What is pool testing?
Rather than test each individual student and employee separately, a time and resource intensive process, samples will be combined—or pooled—to cut down on the number of tests. Different types of samples could theoretically be pooled. In this case, we will be using a nasal swab. If one person within a pool of <=10 swab samples tests positive, the entire pool is flagged as positive and subsequent testing is enacted to discern which individual(s) within the pool was the positive case.
 
Why is WPS using COVID-19 pool testing?
Pool testing can identify and isolate asymptomatic carriers of the COVID-19 virus, thus enhancing the health and safety of those in the WPS buildings. This protocol will allow us to minimize the presence of the COVID-19 virus on our campuses and maximize our ability to remain open for on-site learning and engagement throughout the 2020-21 academic year. This is another layer of response and mitigation for our community. We will continue to monitor and maintain all CDC health and safety recommended protocols throughout the 2020-2021 academic year, as well.
What is the difference between surveillance, screening, and diagnostic testing for COVID-19 testing?
Surveillance for COVID-19 includes ongoing systematic activities, including collection, analysis, and interpretation of health-related data, essential to planning, implementing, and evaluating public health practice. It is generally used to monitor for an occurrence, such as an infectious disease outbreak, in a population or community, or to characterize the occurrence once detected, such as looking at the incidence and prevalence of the occurrence. Surveillance testing is primarily used to gain information at a population level, rather than an individual level. Surveillance testing may be random sampling of a certain percentage of a specific population to monitor for increasing or decreasing prevalence and determining the population effect from community interventions such as social distancing. The FDA generally does not regulate surveillance testing.
Screening for COVID-19 is looking for occurrence at the individual level even if there is no individual reason to suspect infection such as a known exposure. This includes broad screening of asymptomatic individuals without known exposure with the intent of making individual decisions based on the test results. Screening tests are intended to identify infected individuals prior to development of symptoms or those infected individuals without signs or symptoms who may be contagious, so that measures can be taken to prevent those individuals from infecting others. FDA regulates screening tests as in vitro diagnostic devices and has provided recommendations and information regarding Emergency Use Authorization (EUA) requests for COVID-19 screening tests in the Policy for Coronavirus Disease-2019 Tests and the EUA templates referenced in that Policy. Examples of screening include the baseline testing of staff conducted prior to the start of in person learning for grades K-2, 6, and 9, or the testing plans developed by a workplace to test all employees returning to the workplace regardless of exposure or signs and symptoms and testing plans developed by a school to test all students and faculty returning to the school regardless of exposure or signs and symptoms, with the intent of using those results to determine who may return or what protective measures to take on an individual basis.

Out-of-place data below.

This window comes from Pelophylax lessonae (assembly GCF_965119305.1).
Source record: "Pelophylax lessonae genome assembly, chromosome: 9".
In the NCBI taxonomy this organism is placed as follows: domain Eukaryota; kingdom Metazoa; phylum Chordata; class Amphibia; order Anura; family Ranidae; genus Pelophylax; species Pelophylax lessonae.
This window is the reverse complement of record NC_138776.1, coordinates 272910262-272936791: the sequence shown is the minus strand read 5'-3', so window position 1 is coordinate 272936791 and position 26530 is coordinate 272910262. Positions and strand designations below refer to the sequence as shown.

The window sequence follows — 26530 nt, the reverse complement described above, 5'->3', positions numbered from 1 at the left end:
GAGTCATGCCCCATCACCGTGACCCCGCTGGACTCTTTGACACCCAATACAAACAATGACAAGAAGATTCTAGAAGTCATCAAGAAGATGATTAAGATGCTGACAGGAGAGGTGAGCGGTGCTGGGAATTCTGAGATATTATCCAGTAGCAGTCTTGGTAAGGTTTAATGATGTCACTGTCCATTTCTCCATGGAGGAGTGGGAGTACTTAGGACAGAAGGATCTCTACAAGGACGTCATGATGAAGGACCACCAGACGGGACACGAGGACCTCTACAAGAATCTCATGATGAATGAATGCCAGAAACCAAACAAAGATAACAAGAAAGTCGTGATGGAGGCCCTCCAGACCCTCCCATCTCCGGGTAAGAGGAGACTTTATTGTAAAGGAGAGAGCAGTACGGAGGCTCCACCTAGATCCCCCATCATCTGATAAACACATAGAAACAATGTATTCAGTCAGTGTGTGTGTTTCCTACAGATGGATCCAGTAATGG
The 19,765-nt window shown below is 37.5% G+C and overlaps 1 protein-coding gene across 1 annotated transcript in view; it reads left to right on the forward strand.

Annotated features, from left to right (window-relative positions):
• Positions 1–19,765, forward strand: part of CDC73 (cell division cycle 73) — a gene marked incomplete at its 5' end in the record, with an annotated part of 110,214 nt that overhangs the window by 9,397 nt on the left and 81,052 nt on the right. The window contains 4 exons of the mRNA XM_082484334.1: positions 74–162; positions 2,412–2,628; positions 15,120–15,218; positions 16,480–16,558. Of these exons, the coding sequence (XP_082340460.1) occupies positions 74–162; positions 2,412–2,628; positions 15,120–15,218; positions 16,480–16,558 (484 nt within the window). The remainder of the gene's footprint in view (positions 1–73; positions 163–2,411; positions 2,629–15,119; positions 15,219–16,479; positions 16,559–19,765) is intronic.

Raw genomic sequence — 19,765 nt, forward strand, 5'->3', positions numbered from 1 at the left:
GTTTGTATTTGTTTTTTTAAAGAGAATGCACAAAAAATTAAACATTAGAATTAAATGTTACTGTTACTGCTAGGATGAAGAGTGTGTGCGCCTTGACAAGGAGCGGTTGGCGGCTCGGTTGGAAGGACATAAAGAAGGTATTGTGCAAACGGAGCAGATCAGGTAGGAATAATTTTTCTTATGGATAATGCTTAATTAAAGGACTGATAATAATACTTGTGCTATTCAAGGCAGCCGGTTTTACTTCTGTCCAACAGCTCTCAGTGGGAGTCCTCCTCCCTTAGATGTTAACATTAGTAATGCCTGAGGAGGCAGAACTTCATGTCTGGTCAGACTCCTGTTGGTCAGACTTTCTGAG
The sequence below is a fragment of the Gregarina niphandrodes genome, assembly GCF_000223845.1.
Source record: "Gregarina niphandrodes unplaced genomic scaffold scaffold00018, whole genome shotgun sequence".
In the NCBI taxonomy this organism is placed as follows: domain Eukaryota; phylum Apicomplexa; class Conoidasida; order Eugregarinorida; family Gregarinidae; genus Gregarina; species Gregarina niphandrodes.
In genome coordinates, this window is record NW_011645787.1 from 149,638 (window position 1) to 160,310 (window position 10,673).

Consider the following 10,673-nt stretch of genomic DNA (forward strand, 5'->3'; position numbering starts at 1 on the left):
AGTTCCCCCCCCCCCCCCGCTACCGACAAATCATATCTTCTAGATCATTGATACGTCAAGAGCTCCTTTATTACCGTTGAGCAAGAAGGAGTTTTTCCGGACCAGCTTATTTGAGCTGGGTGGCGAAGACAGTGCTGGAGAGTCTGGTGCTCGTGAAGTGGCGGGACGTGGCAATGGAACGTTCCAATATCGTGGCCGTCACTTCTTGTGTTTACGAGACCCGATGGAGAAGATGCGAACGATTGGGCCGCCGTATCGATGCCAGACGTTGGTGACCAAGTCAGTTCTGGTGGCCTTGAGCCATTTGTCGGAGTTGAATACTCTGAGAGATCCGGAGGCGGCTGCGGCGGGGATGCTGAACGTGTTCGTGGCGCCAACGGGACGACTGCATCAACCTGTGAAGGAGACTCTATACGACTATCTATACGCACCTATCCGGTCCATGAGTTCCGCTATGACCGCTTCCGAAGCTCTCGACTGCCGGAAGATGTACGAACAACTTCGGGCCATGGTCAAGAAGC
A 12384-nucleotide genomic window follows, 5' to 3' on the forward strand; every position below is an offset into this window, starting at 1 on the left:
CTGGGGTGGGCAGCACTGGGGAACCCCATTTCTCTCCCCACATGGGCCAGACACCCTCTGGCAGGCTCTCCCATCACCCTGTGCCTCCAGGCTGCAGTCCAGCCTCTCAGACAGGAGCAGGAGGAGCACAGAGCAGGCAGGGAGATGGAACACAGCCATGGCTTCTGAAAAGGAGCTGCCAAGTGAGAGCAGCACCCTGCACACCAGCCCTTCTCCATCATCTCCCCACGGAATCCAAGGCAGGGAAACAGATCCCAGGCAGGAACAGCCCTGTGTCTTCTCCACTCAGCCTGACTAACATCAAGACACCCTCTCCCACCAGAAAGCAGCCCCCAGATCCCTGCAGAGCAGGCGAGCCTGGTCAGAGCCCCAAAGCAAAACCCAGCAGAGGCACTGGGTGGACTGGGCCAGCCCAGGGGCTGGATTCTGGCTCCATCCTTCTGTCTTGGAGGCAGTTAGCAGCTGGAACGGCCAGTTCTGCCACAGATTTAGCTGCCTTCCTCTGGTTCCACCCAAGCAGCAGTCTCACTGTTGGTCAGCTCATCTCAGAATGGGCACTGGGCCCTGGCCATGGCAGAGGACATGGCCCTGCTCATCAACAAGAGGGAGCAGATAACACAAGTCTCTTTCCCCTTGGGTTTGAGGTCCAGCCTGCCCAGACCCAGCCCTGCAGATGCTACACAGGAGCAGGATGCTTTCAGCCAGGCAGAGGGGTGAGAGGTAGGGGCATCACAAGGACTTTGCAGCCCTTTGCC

Diagnostic testing for COVID-19 is also looking for occurrence at the individual level but is performed when there is a particular reason to suspect that an individual may be infected. Diagnostic tests are intended to diagnose an infection in patients suspected of COVID-19 by their healthcare provider such as in symptomatic individuals, individuals who have had a recent exposure, individuals who are in a high-risk group such as healthcare providers with known exposure, or testing to determine resolution of infection. Diagnostic tests may also be appropriate in areas of high community spread, at the discretion of the ordering healthcare provider. FDA regulates diagnostic tests as in vitro diagnostic devices and has provided recommendations and information regarding EUA requests for COVID-19 diagnostic tests in the Policy for Coronavirus Disease-2019 Tests and the EUA templates referenced in that Policy. Examples of diagnostic testing include testing symptomatic individuals presenting to their healthcare provider, testing individuals who indicate that they were exposed to an individual with a confirmed or suspected case of COVID-19, and testing all individuals present at an event where an attendee was later confirmed to have COVID-19.
  1. Each swab will come individually wrapped and must be unpackaged to use.

  2. Grabbing the plastic end, insert the cotton tip in to the nare until the cotton tip is no longer visible and rotate four times per nostril. Swab should not go beyond the trurbinate.

  3. Sample collection will be observed by WPS Staff

  4. Place the swab into the tube, swab side down

  5. Sanitize hands and return to class.

 

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